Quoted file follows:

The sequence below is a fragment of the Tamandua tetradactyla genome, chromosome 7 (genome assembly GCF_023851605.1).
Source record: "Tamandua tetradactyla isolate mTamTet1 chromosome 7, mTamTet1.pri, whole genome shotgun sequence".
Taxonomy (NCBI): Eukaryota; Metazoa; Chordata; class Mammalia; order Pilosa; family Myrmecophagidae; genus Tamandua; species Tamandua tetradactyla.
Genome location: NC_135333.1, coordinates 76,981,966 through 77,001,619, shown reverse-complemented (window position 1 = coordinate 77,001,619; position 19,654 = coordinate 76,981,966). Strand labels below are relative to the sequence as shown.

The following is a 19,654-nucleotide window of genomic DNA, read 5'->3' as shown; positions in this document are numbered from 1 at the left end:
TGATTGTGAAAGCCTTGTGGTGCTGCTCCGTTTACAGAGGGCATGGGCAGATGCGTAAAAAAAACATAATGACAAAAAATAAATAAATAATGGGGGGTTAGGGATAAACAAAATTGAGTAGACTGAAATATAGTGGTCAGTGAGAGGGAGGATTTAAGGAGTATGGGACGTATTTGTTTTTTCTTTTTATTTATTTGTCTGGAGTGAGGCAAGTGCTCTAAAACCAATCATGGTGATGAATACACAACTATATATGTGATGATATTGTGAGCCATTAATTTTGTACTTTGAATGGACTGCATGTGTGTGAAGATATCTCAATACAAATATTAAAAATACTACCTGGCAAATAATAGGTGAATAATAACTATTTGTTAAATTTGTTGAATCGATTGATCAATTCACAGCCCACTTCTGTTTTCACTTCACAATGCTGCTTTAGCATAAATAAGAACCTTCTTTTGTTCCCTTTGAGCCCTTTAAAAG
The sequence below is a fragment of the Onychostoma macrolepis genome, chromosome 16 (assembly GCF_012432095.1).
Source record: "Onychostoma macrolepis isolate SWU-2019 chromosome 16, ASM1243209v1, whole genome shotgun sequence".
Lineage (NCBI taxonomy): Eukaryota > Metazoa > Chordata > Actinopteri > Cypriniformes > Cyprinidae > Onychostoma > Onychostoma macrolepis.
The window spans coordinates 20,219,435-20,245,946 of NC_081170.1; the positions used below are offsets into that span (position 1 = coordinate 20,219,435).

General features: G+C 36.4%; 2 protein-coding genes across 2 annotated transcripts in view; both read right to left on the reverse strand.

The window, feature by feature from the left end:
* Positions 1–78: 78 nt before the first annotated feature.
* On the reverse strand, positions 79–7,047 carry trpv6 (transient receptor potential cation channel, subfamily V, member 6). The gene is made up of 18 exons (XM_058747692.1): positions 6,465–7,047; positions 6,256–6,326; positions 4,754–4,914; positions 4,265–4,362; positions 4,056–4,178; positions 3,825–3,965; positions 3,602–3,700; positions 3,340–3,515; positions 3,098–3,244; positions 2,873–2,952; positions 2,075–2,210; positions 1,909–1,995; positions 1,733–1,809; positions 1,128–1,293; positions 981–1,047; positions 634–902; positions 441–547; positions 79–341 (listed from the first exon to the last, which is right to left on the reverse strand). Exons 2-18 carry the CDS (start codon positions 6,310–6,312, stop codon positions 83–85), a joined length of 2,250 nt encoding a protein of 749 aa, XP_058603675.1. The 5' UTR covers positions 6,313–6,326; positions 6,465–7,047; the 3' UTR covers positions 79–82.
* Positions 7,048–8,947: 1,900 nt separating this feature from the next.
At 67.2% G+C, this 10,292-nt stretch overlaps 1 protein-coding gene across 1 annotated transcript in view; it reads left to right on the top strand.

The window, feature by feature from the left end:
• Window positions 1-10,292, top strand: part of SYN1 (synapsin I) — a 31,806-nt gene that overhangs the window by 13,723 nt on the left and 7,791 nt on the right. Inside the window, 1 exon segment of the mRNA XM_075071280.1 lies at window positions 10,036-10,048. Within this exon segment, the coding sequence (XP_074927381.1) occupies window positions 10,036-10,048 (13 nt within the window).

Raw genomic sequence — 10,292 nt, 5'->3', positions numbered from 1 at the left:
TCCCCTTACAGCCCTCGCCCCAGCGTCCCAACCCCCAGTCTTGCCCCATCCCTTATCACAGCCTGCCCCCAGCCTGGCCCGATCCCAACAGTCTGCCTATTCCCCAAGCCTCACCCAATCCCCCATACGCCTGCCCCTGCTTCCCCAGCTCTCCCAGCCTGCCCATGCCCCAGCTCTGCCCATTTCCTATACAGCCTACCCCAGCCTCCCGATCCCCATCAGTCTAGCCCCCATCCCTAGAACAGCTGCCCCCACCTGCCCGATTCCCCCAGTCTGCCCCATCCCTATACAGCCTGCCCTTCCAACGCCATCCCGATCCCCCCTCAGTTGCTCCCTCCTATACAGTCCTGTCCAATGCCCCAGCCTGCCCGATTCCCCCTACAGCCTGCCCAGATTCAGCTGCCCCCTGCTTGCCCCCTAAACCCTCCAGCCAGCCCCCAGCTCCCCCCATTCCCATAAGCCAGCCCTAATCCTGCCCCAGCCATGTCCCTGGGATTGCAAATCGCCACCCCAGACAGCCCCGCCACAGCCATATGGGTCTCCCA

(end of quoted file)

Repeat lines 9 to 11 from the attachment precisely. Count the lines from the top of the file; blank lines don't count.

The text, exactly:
Lineage (NCBI taxonomy): Eukaryota > Metazoa > Chordata > Actinopteri > Cypriniformes > Cyprinidae > Onychostoma > Onychostoma macrolepis.
The window spans coordinates 20,219,435-20,245,946 of NC_081170.1; the positions used below are offsets into that span (position 1 = coordinate 20,219,435).

General features: G+C 36.4%; 2 protein-coding genes across 2 annotated transcripts in view; both read right to left on the reverse strand.